Skip to 0 minutes and 3 secondsAs many algorithms involve the manipulation of sets of data, another programming technique that will be useful to our algorithm writing is the use of lists. A list, sometimes called an array, is a tool for storing data, just like a variable. However, unlike a variable, which can only store one piece of data, a list can store many. Like a variable, a list is a named storage area within the computer's memory. If we imagine the computer's memory like a bookshelf, then each variable is like a named box on that shelf.

Skip to 0 minutes and 38 secondsEvery time your program refers to a variable by name, the computer looks at the contents of that box. A list works in a similar way except that, instead of being a box with one area to store data, it can be split into any number of smaller sections. Each section is then assigned a number or index, starting at 0, to allow it to be described. To retrieve the fourth item, we would add the number 3 to the end of the name of the list.

Skip to 1 minute and 14 secondsEach programming language uses and implements lists and arrays in slightly different ways. However, our focus is Python. So let's look at how it does it. Creating a list in Python is as easy as typing the name of the list you want to create, equals, and then a pair of square brackets. The list we have here is currently empty. And that's very useful if you want to build that list up throughout the program. However, what we're going to do here is-- I'm just going to make a really quick list with a whole range of numbers in it.

Skip to 1 minute and 49 secondsOK, now if I run my program-- if I type print nums, then I get my whole list out. And I can refer to each element in the list by its position or index. So I'm going to do some square brackets on the end. And I'm going to ask for element or position 1. If I print that, many of my students might expect me to get the answer 4, because they look at the list and think it's the first item. But actually, Python counts differently. Number 1 or position 1-- element 1-- is actually this one here. Python numbers its position starting at 0. So this is position 0, position 1, position 2.

Skip to 2 minutes and 37 secondsWe could also, if we want, add numbers to our list. So we can do nums.append. And if I put a number in here and I run my program and then I print nums, then I can see that I've appended a number 2 to the end. If I do nums.pop, this is going to remove an element from my list. If I give it without any parameters, it will simply remove the last element that I added. So if I print nums then go, then I have added the number 2 to the end, and then I've popped it.

Skip to 3 minutes and 25 secondsHowever, if I put a position in there-- so if I wanted to get rid of this number 7, which is position 0, 1, 2, 3, 4-- if I pop position 4, then when I print nums, then I can see that that 7, which was in position 4, has now been popped. And the 2 that I added has not been popped. So pop is for removing. Append is for adding. And the other way of adding things into my list is with the Insert method. So if I insert, I first of all say where it's going to go-- so that's my position. And then I give it the value that I want to insert. So let's insert 100 after position 3.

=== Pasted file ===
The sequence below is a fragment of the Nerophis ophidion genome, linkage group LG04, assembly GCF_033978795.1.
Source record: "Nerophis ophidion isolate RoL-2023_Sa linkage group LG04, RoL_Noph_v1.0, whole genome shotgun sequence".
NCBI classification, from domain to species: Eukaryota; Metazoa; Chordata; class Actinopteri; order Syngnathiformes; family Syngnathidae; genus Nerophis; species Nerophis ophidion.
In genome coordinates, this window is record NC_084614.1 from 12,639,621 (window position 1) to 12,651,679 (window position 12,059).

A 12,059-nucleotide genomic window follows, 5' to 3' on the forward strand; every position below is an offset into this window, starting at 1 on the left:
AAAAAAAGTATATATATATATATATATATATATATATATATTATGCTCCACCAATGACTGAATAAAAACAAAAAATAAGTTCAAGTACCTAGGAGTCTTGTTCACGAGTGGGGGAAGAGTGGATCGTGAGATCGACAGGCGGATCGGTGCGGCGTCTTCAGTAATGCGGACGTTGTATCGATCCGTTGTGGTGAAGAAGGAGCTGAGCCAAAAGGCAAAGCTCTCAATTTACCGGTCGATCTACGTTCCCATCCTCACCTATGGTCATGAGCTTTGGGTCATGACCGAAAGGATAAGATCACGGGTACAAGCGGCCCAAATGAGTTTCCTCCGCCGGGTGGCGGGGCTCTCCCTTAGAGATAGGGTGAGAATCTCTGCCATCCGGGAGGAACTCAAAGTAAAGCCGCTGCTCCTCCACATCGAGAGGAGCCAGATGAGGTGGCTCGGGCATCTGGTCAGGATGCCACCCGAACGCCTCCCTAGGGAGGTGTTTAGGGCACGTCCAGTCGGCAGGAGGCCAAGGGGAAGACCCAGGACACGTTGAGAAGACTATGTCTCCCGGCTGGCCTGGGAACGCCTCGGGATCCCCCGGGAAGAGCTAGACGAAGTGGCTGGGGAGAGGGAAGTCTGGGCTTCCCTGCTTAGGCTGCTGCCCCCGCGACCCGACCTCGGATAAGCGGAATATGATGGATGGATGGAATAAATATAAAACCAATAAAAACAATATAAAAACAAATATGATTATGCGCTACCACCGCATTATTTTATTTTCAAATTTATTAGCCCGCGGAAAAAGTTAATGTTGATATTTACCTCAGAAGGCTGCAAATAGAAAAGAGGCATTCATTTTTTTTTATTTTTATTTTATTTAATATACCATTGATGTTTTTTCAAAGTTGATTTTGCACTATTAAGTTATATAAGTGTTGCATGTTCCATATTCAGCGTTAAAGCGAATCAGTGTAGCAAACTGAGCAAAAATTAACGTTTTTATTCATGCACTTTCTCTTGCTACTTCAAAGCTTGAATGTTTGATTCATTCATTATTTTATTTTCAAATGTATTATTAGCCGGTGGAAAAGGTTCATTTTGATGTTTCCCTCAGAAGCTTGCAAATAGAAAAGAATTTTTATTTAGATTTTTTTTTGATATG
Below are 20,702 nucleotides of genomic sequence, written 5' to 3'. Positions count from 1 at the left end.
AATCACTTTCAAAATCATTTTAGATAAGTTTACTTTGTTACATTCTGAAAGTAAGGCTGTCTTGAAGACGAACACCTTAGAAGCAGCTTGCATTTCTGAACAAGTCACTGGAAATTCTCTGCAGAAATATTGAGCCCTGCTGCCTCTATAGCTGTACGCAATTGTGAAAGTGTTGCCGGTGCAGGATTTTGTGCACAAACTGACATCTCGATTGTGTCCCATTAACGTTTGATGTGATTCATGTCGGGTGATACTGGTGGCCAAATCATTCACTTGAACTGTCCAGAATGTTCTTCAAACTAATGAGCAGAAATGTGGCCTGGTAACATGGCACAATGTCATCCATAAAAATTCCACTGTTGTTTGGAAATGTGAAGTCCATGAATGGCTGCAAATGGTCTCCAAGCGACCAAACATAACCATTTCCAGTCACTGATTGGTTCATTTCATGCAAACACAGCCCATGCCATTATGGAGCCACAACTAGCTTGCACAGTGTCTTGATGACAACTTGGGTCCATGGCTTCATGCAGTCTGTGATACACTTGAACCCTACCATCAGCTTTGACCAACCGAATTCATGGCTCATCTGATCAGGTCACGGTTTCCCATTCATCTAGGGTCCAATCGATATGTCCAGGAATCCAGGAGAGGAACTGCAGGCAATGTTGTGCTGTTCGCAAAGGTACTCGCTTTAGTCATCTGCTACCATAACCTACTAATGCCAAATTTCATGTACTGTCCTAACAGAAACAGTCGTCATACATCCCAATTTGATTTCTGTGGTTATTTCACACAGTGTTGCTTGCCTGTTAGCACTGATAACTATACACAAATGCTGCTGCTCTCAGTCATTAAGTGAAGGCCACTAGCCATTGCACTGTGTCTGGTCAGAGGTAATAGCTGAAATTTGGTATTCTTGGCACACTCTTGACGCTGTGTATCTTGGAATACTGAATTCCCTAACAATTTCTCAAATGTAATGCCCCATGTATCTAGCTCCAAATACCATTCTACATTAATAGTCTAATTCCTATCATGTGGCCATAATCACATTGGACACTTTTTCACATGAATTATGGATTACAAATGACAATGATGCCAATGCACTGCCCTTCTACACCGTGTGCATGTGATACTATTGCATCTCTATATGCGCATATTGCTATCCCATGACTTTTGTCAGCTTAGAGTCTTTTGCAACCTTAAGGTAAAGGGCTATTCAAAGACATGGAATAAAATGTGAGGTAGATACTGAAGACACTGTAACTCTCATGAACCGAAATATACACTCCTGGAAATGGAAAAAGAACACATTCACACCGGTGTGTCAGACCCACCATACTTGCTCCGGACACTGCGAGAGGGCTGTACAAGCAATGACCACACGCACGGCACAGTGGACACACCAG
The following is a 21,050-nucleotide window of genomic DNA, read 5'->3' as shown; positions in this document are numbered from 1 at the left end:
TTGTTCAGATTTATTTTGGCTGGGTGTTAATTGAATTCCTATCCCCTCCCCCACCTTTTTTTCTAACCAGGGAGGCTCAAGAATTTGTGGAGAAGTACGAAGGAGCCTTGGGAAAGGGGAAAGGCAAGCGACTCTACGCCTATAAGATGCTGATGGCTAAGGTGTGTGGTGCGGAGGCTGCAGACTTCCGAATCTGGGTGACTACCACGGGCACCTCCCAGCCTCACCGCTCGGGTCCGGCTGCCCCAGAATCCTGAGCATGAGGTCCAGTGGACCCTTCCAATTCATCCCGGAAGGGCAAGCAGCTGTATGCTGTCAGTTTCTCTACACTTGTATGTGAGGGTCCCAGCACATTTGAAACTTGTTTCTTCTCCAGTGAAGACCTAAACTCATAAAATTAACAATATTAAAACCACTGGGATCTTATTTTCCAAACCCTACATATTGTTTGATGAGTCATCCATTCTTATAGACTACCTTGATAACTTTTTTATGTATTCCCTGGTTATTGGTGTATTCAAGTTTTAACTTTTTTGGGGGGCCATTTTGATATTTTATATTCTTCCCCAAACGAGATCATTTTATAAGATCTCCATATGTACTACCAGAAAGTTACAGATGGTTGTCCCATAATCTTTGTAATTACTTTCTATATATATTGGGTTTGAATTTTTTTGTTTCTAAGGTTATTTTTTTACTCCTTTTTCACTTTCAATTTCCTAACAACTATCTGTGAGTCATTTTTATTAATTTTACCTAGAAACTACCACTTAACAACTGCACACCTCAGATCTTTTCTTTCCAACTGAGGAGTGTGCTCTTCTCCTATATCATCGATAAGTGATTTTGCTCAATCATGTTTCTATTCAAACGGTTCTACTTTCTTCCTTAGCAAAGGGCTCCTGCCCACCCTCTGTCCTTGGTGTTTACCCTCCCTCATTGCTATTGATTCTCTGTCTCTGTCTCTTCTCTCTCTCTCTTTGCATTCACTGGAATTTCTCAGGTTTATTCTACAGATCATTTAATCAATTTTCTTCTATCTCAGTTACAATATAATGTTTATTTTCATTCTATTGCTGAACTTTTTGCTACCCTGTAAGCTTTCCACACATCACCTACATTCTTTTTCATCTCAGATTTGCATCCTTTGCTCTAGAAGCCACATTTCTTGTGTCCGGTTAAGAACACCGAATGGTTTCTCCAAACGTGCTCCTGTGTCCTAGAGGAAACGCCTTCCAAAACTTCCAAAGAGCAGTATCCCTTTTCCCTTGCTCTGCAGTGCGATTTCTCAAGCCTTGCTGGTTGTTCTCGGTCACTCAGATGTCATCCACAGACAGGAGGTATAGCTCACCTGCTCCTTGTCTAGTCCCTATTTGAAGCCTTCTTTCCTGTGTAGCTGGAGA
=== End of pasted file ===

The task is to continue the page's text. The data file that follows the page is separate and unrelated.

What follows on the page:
Skip to 4 minutes and 17 secondsAnd I'm also just going to add print nums to the end of my program to save me typing every time. If I stop and I run, then I can see that it went to position 3 and then inserted the number 100. And finally, the last method that I'm going to show you is something where we can remove. So if I said Remove-- this does not remove by position. This removes based upon the value that I type in. So I tell it which value-- what the value is-- that I want to remove. So here, if I wanted to remove the value 90 from my list, I wouldn't give it a position reference. I would type in the number itself.

Skip to 4 minutes and 59 secondsIf I stop my program, run it, I can see that 90 has disappeared. And there are a few other ways that we can play around with lists as well. I'm going to show you a couple of things, so we can do-- if we did minus 1 as our list reference, we would actually get the final item in the list. So that count backwards from this end. And we can also do something called List Slicing, which is where, if I said I wanted elements 4 to 7, it would give me element 4, 5, 6, but not 7. It would stop at 7. So there's element 4, 5, and 6.

Skip to 5 minutes and 36 secondsSo there's a few different methods that you can play around with when you're playing with lists. But also, just to show you a couple of examples-- our lists don't have to be numerical. We could have lists of strings. So here's a shopping list with some strings in it. And we can also have lists of lists. So here we have a list with five elements, each of which is a list in itself. And this is really useful if you want to build up two-dimensional arrays or three-dimensional arrays of data. There are many more ways of manipulating lists. These are just a few of the most common methods or functions.

Skip to 6 minutes and 13 secondsIn the following steps, you'll get to use and apply these ideas through some short programming activities. In this step, we've covered a lot of new ideas, many of which will be new to you or your learners. Have a think about when you might introduce these concepts to your learners and how. Use the comments below to discuss these thoughts and confirm your understanding. See you in the next step.